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Noonan’s Notes Blog is written by a team of Hodgson Russ tax attorneys led by the blog’s namesake, Tim Noonan. Noonan’s Notes Blog regularly provides analysis of and commentary on developments in the world of New York and multistate tax law. Noonan's Notes Blog is a winner of CreditDonkey's Best Tax Blogs Award 2017.


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New Security Safeguards for the 2017 Filing Season

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The NYS Tax Department’s ongoing efforts to combat identify theft and deter fraud have yielded a new requirement for this filing season. Beginning with the 2016 tax year, all e-filed personal income tax returns must provide certain information from the taxpayer’s state-issued driver’s license or non-driver ID.

Under the new requirement, the following information must be provided: the license/ID number, issuing state, issue date, expiration date, and document number (for NYS-issued licenses/IDs only). If the taxpayer has no license/ID, the preparer can indicate this, which will also satisfy this new requirement. Failure to comply may result in processing delays.

While this new requirement applies to both e-filed returns and e-filed extension requests, some recently released FAQs address the situation where the preparer is running out of time and might not (yet) have access to the taxpayer’s license/ID information:

  1. If I need to e-file an extension but don’t have time to gather all the information, can I check the box for No applicable ID on the extension and then provide the driver license or state-issued I information when I file the actual return?
  2. If you file an extension and check the No applicable ID box, you’ll fulfill the requirement. However, when you subsequently e-file the client’s tax return or credit claim form, you’re required to collect and submit the driver license or state-issued ID information.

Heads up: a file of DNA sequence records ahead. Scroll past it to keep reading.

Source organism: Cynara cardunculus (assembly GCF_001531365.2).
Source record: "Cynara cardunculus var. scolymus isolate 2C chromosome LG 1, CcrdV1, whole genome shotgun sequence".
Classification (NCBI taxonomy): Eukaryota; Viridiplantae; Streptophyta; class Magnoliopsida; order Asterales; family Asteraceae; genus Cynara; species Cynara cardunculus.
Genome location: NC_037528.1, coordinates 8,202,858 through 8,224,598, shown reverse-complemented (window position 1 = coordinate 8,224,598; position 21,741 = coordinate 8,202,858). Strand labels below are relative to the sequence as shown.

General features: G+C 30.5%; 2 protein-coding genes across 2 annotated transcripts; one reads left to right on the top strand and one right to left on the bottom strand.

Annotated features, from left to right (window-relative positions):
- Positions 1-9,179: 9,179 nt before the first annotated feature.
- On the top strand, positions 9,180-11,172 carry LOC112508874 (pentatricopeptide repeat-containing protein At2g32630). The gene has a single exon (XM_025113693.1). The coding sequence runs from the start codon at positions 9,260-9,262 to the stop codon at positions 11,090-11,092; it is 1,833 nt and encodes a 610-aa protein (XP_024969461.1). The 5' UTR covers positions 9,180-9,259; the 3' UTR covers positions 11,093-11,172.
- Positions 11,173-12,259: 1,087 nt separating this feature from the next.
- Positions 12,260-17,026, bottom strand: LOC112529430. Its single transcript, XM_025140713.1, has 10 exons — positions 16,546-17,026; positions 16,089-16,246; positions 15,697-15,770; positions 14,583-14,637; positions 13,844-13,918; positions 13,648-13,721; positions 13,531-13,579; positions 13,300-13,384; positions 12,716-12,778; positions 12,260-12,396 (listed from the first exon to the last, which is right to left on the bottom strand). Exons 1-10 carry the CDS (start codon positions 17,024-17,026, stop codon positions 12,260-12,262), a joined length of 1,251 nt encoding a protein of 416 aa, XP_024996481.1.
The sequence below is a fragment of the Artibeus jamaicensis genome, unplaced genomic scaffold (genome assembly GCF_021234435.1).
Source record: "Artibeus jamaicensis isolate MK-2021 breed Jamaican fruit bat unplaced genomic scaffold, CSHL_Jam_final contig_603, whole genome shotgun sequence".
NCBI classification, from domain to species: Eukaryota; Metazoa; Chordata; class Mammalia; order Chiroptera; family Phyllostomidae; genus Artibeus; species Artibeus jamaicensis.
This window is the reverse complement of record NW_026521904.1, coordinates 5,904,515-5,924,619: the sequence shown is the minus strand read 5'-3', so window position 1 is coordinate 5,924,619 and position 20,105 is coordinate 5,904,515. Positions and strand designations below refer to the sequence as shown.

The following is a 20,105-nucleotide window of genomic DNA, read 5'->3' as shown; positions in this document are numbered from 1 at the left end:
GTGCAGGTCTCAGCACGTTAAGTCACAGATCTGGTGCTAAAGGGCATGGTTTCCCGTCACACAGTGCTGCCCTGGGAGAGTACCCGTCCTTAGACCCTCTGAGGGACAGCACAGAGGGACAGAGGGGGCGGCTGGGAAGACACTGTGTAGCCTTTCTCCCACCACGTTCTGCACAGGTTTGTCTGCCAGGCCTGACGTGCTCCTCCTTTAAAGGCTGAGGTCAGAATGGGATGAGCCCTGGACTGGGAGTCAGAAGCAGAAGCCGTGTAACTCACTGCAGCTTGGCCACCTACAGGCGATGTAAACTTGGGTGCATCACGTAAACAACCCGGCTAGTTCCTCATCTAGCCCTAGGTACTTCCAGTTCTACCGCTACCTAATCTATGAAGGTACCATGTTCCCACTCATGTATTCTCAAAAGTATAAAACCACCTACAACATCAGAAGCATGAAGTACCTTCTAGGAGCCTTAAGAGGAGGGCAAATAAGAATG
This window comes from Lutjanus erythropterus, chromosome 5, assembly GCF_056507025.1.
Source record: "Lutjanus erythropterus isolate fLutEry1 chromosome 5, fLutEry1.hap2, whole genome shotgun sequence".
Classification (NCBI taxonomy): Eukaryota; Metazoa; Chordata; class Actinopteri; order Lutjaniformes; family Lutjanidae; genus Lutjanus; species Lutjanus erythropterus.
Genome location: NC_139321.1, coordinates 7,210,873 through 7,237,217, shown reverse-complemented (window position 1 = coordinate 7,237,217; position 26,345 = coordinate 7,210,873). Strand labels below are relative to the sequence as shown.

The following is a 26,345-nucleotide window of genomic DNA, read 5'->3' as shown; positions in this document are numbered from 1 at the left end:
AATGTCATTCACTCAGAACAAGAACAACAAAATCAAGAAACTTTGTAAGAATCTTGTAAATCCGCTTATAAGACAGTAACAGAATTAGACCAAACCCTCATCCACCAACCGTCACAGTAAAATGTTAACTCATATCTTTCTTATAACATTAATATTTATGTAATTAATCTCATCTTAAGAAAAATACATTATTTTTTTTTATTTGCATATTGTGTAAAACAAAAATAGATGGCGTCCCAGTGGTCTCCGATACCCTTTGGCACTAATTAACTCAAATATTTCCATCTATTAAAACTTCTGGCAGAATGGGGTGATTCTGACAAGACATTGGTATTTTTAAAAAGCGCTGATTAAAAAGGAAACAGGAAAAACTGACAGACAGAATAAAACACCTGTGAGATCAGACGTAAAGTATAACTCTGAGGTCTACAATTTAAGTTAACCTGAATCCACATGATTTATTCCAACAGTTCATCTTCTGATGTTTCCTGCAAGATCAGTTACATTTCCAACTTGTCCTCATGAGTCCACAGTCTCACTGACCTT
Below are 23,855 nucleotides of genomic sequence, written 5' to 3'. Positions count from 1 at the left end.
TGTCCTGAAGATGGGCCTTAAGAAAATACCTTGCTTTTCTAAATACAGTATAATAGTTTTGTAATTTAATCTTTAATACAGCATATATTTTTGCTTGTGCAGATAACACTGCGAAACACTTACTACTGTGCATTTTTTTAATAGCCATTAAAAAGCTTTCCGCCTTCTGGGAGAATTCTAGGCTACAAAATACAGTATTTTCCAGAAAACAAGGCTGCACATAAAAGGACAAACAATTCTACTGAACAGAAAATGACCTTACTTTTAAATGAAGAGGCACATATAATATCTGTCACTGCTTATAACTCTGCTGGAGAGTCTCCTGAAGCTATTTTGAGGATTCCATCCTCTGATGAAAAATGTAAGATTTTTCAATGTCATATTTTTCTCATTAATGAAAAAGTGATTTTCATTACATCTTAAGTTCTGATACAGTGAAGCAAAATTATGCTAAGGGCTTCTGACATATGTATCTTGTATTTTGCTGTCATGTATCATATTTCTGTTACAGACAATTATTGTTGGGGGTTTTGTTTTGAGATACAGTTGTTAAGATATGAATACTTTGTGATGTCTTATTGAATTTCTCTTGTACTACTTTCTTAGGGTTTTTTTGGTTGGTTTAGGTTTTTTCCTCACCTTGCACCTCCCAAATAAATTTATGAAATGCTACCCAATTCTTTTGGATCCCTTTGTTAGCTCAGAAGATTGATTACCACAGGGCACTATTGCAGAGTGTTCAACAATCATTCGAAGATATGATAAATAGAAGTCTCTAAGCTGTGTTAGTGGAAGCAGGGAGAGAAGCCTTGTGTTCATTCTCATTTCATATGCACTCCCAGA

So apparently practitioners are permitted to check the “no applicable ID” box even if that’s not the case. But what if, for whatever reason, the return preparer doesn’t have this information? The recently released FAQs address this situation as well:

  1. If my client is known to have a valid driver license or state-issued ID, but chooses not to disclose it, can I check the No applicable ID box without repercussion? Am I required to disclose this (similar to when a taxpayer refuses to e-file)?
  2. As with any return data, you should submit the information as it’s provided by your client.

This obviously has created a lot of angst and headaches in the practitioner community. I presented on a panel with acting Commissioner Nonie Manion at the FAE’s Tri-State Tax Conference on January 19th (this is Tim talking), and the audience had A LOT of questions about the new requirement. Part of the concern is that it adds another hassle for the accountant when getting all the tax return info together. But there has also been a lot of concern about the communication on this issue. Practitioners first learned of this not from the Tax Department, but from the tax software providers! And since most practitioners had already started the information-gathering phase with their clients (without knowing of this requirement), many were upset as to the timing.

We didn’t really get into the communication issues at the conference. But Ms. Manion did confirm that this requirement was indeed aimed at combatting identity theft. It is also only required if the taxpayer has a New York license, so nonresident taxpayers without a New York driver’s license are off the hook. We also confirmed that the failure to include driver’s license info would not make the return invalid. But would there be prepare penalties for failing to include this information if the accountant knows or should know that the taxpayer indeed has a license? That’s not clear, though I think at least in this first year, there would not be aggressive enforcement on this issue, since the Tax Department likely realizes it could have handled the communication a bit better!

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